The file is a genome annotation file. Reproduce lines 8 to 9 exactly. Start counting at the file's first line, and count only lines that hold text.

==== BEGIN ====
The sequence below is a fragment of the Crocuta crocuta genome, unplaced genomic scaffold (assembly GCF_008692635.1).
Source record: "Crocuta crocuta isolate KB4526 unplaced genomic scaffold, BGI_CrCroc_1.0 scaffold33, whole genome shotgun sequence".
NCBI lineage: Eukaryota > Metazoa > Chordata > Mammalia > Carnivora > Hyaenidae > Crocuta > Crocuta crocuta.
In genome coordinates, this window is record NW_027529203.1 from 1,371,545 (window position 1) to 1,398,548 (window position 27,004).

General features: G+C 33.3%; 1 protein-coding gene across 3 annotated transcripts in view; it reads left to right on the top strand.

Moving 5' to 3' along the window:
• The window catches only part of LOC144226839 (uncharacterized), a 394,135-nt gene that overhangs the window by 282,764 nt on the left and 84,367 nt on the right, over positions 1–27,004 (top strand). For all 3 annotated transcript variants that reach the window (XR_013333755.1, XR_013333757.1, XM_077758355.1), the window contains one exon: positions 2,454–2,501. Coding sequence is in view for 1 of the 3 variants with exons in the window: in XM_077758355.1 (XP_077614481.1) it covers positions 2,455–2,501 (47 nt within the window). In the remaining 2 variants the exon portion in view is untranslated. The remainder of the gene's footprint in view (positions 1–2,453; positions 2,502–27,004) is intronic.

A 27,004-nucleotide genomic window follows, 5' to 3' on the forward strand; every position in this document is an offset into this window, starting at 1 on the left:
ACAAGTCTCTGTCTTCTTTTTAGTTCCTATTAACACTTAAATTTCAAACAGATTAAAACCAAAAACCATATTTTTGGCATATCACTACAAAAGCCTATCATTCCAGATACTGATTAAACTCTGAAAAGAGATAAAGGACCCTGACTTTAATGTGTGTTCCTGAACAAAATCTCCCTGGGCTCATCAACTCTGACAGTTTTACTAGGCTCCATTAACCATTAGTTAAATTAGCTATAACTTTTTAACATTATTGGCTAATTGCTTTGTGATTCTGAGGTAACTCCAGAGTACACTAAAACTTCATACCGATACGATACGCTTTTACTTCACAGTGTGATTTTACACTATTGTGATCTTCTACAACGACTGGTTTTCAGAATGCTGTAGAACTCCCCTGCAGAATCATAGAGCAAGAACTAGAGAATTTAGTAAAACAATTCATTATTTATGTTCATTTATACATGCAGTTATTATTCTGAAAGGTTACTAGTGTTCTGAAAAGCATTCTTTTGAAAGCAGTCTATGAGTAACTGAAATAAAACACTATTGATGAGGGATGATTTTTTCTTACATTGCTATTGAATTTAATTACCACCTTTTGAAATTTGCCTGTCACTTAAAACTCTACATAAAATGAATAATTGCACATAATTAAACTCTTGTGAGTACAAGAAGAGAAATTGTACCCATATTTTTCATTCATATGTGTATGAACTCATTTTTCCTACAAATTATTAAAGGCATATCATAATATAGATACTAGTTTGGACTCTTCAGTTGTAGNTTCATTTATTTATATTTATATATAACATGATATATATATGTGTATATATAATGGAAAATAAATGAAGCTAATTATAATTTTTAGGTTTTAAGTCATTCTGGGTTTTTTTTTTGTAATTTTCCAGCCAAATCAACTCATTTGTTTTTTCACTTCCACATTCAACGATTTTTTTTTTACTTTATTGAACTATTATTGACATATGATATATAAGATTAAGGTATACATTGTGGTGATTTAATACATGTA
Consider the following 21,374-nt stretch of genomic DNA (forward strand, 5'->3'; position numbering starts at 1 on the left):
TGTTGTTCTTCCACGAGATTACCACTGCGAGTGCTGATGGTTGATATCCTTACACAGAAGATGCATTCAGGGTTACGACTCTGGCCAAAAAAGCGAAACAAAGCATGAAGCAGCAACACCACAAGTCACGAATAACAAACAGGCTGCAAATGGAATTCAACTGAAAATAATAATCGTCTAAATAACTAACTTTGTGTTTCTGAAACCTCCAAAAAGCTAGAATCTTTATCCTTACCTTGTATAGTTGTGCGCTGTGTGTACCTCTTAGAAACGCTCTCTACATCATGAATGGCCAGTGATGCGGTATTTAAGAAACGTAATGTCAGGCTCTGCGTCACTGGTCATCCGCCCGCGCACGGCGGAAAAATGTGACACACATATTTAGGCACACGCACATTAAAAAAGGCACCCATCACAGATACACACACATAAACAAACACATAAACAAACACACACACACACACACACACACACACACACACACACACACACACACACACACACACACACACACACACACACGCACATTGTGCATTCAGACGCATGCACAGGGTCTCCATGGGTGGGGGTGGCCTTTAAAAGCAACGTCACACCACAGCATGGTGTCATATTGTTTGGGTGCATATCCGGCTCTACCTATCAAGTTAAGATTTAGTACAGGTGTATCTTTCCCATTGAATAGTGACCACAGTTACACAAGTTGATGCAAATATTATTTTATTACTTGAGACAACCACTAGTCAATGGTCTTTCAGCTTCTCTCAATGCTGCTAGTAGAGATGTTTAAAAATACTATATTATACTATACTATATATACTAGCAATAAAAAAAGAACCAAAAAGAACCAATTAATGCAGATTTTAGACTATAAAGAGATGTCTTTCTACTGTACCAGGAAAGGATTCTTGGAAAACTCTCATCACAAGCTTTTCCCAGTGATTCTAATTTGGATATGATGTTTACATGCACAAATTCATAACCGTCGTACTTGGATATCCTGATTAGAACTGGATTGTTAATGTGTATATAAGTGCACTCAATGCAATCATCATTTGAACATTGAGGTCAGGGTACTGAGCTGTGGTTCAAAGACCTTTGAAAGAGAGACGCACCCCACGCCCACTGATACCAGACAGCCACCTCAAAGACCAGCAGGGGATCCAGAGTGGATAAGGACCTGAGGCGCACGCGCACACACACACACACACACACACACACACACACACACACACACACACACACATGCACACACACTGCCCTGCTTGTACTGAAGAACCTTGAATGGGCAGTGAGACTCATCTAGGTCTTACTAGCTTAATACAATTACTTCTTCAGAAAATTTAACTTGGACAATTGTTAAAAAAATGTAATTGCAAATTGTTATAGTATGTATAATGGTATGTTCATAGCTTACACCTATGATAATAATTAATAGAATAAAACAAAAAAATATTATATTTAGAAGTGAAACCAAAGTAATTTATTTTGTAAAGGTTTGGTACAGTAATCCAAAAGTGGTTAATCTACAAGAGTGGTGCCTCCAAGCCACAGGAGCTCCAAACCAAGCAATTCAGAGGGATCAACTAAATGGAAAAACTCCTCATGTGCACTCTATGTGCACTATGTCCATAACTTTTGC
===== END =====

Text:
A 27,004-nucleotide genomic window follows, 5' to 3' on the forward strand; every position in this document is an offset into this window, starting at 1 on the left:
ACAAGTCTCTGTCTTCTTTTTAGTTCCTATTAACACTTAAATTTCAAACAGATTAAAACCAAAAACCATATTTTTGGCATATCACTACAAAAGCCTATCATTCCAGATACTGATTAAACTCTGAAAAGAGATAAAGGACCCTGACTTTAATGTGTGTTCCTGAACAAAATCTCCCTGGGCTCATCAACTCTGACAGTTTTACTAGGCTCCATTAACCATTAGTTAAATTAGCTATAACTTTTTAACATTATTGGCTAATTGCTTTGTGATTCTGAGGTAACTCCAGAGTACACTAAAACTTCATACCGATACGATACGCTTTTACTTCACAGTGTGATTTTACACTATTGTGATCTTCTACAACGACTGGTTTTCAGAATGCTGTAGAACTCCCCTGCAGAATCATAGAGCAAGAACTAGAGAATTTAGTAAAACAATTCATTATTTATGTTCATTTATACATGCAGTTATTATTCTGAAAGGTTACTAGTGTTCTGAAAAGCATTCTTTTGAAAGCAGTCTATGAGTAACTGAAATAAAACACTATTGATGAGGGATGATTTTTTCTTACATTGCTATTGAATTTAATTACCACCTTTTGAAATTTGCCTGTCACTTAAAACTCTACATAAAATGAATAATTGCACATAATTAAACTCTTGTGAGTACAAGAAGAGAAATTGTACCCATATTTTTCATTCATATGTGTATGAACTCATTTTTCCTACAAATTATTAAAGGCATATCATAATATAGATACTAGTTTGGACTCTTCAGTTGTAGNTTCATTTATTTATATTTATATATAACATGATATATATATGTGTATATATAATGGAAAATAAATGAAGCTAATTATAATTTTTAGGTTTTAAGTCATTCTGGGTTTTTTTTTTGTAATTTTCCAGCCAAATCAACTCATTTGTTTTTTCACTTCCACATTCAACGATTTTTTTTTTACTTTATTGAACTATTATTGACATATGATATATAAGATTAAGGTATACATTGTGGTGATTTAATACATGTA